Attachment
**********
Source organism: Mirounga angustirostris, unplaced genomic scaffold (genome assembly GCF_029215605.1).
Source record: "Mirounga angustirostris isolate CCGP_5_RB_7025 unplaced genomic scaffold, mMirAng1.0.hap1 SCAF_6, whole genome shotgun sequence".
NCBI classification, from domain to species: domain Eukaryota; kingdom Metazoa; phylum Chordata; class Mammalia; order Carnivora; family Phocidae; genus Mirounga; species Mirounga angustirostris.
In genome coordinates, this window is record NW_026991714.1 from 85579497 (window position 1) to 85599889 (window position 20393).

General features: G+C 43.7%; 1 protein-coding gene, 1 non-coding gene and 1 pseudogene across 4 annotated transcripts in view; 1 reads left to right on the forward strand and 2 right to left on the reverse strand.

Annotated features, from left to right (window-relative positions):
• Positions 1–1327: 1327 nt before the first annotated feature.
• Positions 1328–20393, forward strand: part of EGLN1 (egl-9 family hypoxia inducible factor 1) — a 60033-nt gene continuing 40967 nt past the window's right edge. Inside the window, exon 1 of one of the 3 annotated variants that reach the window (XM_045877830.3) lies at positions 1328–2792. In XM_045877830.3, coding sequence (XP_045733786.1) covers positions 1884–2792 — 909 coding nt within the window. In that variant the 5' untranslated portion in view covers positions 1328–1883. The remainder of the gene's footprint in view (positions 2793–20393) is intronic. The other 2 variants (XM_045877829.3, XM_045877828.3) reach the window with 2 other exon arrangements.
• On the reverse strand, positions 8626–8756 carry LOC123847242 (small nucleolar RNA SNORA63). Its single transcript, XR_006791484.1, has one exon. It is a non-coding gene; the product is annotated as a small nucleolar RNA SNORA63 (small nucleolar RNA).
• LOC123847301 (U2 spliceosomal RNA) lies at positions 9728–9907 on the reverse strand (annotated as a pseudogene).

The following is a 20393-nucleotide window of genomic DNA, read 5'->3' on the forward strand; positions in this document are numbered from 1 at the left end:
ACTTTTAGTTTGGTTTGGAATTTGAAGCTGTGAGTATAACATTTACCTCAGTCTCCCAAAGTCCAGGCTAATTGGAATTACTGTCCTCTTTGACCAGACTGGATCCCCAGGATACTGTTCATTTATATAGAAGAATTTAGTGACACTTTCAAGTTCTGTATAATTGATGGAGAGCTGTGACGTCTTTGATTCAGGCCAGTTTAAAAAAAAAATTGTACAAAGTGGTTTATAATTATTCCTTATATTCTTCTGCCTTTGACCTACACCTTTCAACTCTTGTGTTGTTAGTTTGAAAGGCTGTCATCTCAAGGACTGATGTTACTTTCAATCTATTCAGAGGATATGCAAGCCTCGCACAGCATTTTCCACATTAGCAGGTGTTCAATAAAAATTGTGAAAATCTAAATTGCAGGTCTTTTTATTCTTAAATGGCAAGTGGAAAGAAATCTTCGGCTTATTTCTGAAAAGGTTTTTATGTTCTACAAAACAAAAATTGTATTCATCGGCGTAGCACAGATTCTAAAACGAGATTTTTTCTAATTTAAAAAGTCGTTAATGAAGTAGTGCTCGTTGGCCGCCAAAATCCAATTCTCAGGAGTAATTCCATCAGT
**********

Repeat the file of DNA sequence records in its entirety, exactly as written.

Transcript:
Source organism: Mirounga angustirostris, unplaced genomic scaffold (genome assembly GCF_029215605.1).
Source record: "Mirounga angustirostris isolate CCGP_5_RB_7025 unplaced genomic scaffold, mMirAng1.0.hap1 SCAF_6, whole genome shotgun sequence".
NCBI classification, from domain to species: domain Eukaryota; kingdom Metazoa; phylum Chordata; class Mammalia; order Carnivora; family Phocidae; genus Mirounga; species Mirounga angustirostris.
In genome coordinates, this window is record NW_026991714.1 from 85579497 (window position 1) to 85599889 (window position 20393).

General features: G+C 43.7%; 1 protein-coding gene, 1 non-coding gene and 1 pseudogene across 4 annotated transcripts in view; 1 reads left to right on the forward strand and 2 right to left on the reverse strand.

Annotated features, from left to right (window-relative positions):
• Positions 1–1327: 1327 nt before the first annotated feature.
• Positions 1328–20393, forward strand: part of EGLN1 (egl-9 family hypoxia inducible factor 1) — a 60033-nt gene continuing 40967 nt past the window's right edge. Inside the window, exon 1 of one of the 3 annotated variants that reach the window (XM_045877830.3) lies at positions 1328–2792. In XM_045877830.3, coding sequence (XP_045733786.1) covers positions 1884–2792 — 909 coding nt within the window. In that variant the 5' untranslated portion in view covers positions 1328–1883. The remainder of the gene's footprint in view (positions 2793–20393) is intronic. The other 2 variants (XM_045877829.3, XM_045877828.3) reach the window with 2 other exon arrangements.
• On the reverse strand, positions 8626–8756 carry LOC123847242 (small nucleolar RNA SNORA63). Its single transcript, XR_006791484.1, has one exon. It is a non-coding gene; the product is annotated as a small nucleolar RNA SNORA63 (small nucleolar RNA).
• LOC123847301 (U2 spliceosomal RNA) lies at positions 9728–9907 on the reverse strand (annotated as a pseudogene).

The following is a 20393-nucleotide window of genomic DNA, read 5'->3' on the forward strand; positions in this document are numbered from 1 at the left end:
ACTTTTAGTTTGGTTTGGAATTTGAAGCTGTGAGTATAACATTTACCTCAGTCTCCCAAAGTCCAGGCTAATTGGAATTACTGTCCTCTTTGACCAGACTGGATCCCCAGGATACTGTTCATTTATATAGAAGAATTTAGTGACACTTTCAAGTTCTGTATAATTGATGGAGAGCTGTGACGTCTTTGATTCAGGCCAGTTTAAAAAAAAAATTGTACAAAGTGGTTTATAATTATTCCTTATATTCTTCTGCCTTTGACCTACACCTTTCAACTCTTGTGTTGTTAGTTTGAAAGGCTGTCATCTCAAGGACTGATGTTACTTTCAATCTATTCAGAGGATATGCAAGCCTCGCACAGCATTTTCCACATTAGCAGGTGTTCAATAAAAATTGTGAAAATCTAAATTGCAGGTCTTTTTATTCTTAAATGGCAAGTGGAAAGAAATCTTCGGCTTATTTCTGAAAAGGTTTTTATGTTCTACAAAACAAAAATTGTATTCATCGGCGTAGCACAGATTCTAAAACGAGATTTTTTCTAATTTAAAAAGTCGTTAATGAAGTAGTGCTCGTTGGCCGCCAAAATCCAATTCTCAGGAGTAATTCCATCAGT